Remember your own professional development and have your own ongoing conversation with your manager, and ensure requests are followed through. You’ll be demonstrating your organisation’s commitment to its people and supporting your staff by keeping up to date.
4. Remove barriers to training
People are often keen to learn and upskill, especially if they’re part of regular conversations about the benefits of training, so it is extra frustrating when systems, IT, and processes get in the way of this proactivity. Make sure your discussions allow your people to outline the obstacles to training.
This step could be a complex one if time is one of the barriers, but those ongoing conversations may well reveal ways for team members to share their knowledge and work more efficiently. Likewise, exploring ways your team can work more effectively could be a stretch project for a team member.
5. Involve people in designing their training
We’ve all had to find new ways of working in the last couple of years. Harness this by building people’s ideas and approaches into their training and support. This will help you make the most of their insights and also demonstrate how much you value them. As an added bonus, this method will also ensure that training and support are relevant to your team members’ roles.
One way to start is to review existing training – perhaps, building on the suggestion above, your induction. In what ways can it be updated? What new approaches have team members developed during hybrid or home working that others could learn from?
Make the most of team members’ expertise by curating it and making it available for wider use. Has someone created a great checklist or screencast on a new tool? Why not share with others via your LMS?
6. Utilise peer learning
Many people found that they missed the informal support of their colleagues while working from home or in a hybrid setup. You can recreate this and help people rebuild these connections through collaborative learning opportunities such as communities of practice, action learning sets and discussion groups. If you are involved in project-based work, reflective ‘lessons learnt’ and project wash-up sessions can be a great way to learn from others.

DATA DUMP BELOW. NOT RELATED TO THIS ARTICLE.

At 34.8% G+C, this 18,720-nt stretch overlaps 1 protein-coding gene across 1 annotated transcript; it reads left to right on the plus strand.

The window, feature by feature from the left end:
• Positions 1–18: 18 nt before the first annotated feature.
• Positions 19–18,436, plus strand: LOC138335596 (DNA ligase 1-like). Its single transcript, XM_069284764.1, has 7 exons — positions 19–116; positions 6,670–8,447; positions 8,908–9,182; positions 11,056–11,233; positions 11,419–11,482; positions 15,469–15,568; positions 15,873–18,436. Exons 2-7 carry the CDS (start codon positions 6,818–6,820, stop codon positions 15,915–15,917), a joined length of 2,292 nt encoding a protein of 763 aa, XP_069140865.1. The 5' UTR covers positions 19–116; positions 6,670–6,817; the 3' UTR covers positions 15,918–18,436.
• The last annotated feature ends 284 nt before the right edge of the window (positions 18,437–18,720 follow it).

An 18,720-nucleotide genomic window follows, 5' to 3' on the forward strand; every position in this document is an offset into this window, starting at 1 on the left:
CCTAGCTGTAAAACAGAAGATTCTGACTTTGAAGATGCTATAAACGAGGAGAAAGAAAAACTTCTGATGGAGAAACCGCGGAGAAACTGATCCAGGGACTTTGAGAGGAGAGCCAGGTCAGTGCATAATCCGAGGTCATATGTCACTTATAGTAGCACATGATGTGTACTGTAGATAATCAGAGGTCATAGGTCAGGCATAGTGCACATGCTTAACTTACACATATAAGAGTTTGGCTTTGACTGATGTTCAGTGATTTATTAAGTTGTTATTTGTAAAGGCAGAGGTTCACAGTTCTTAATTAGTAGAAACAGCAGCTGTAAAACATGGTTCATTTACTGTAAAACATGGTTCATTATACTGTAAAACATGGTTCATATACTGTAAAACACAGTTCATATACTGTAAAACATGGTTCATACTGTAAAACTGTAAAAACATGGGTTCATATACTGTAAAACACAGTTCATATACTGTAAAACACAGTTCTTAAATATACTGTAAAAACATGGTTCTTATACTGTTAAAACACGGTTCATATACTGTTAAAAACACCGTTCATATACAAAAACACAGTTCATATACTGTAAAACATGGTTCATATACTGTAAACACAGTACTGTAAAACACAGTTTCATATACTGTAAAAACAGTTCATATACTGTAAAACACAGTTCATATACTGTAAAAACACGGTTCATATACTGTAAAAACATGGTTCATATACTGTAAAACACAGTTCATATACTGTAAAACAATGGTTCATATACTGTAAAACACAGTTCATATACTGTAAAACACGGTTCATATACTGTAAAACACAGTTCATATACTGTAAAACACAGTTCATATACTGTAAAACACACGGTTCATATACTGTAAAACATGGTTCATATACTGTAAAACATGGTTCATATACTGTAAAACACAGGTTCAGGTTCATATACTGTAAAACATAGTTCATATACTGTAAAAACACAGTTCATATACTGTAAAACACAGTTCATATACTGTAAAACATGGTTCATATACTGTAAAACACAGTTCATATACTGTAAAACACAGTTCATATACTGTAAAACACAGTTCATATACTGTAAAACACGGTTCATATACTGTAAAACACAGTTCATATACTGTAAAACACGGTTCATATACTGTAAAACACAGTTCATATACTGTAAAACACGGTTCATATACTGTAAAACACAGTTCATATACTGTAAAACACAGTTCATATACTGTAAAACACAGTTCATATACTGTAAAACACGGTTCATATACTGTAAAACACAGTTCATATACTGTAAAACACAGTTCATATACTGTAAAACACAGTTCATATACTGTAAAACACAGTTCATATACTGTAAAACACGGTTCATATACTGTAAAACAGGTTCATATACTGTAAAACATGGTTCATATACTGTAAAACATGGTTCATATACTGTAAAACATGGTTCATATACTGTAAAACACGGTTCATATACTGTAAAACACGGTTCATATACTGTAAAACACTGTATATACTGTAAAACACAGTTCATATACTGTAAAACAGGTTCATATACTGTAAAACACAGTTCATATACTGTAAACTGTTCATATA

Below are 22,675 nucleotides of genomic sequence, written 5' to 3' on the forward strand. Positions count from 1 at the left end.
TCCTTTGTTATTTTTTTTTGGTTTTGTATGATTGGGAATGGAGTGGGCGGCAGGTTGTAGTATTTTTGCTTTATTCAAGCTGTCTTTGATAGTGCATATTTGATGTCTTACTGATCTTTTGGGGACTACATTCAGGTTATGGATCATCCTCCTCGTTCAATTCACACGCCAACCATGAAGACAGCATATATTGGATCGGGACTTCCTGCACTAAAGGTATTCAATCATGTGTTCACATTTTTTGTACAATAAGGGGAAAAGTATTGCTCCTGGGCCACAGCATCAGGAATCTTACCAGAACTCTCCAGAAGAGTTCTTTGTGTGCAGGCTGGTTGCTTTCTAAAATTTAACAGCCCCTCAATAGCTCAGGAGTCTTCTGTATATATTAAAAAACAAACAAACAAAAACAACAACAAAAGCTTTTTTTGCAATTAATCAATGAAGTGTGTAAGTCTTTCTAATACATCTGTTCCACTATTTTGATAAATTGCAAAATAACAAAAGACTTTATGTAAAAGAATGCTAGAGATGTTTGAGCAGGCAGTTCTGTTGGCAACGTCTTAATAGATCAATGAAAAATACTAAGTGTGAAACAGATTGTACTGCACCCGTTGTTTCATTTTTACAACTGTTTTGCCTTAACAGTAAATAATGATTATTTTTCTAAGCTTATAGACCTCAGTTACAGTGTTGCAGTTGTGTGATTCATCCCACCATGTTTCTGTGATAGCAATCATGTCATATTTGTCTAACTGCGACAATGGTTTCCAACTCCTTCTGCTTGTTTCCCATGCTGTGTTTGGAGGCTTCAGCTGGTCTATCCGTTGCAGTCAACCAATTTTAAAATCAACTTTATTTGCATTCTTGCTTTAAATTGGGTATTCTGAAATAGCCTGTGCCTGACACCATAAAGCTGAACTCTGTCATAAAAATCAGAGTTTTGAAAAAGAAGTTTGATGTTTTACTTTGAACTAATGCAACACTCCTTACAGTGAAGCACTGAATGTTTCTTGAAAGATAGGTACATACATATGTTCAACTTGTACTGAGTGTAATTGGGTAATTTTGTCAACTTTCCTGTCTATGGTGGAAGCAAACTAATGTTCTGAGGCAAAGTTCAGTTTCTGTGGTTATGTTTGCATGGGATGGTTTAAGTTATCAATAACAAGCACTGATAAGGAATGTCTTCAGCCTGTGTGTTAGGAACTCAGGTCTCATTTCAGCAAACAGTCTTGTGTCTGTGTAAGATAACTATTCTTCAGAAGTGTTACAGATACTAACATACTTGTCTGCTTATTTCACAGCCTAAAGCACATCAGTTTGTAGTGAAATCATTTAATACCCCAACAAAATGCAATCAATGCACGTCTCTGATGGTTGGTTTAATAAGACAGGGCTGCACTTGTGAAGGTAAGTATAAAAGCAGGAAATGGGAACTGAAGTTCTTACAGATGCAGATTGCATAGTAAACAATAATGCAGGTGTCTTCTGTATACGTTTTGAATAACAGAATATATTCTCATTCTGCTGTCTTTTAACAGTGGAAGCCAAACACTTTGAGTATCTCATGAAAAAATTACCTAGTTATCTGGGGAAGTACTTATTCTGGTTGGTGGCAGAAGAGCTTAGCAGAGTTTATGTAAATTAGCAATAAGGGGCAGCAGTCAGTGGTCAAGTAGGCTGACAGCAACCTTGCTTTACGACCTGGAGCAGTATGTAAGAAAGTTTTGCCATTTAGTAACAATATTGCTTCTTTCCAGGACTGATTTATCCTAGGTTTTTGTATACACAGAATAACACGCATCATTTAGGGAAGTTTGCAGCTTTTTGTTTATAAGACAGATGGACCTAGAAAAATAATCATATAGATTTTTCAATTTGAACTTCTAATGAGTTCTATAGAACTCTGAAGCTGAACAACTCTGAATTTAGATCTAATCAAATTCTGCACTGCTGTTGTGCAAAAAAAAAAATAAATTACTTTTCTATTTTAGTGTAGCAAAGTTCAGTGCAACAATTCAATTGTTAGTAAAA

If you manage a multi-disciplinary team, are there opportunities for cross training or shadowing? This is a great way to help people build new skills, understand more about how the organisation works, and develop new connections.
7. Connect personal goals to organisational ones
Disengaged people are likely to be looking around for another employer whose goals they feel are in sync with theirs – so why not show them how their personal goals align with those of your organisation? This approach – known as cascading goals – can be a large-scale exercise but it’s always a valuable way to shine a light on people’s aspirations and prompt discussion about them.
8. Provide opportunities to upskill
Your ongoing discussions about training and support needs are likely to reveal that some of your team members are interested in changing career direction or focusing on a specific aspect of their job. These could be met by cross training or shadowing, but if not, consider secondments, stretch projects or acting up opportunities. Above all, keep your conversations future-focused to help people see their place in the organisation now and in years to come.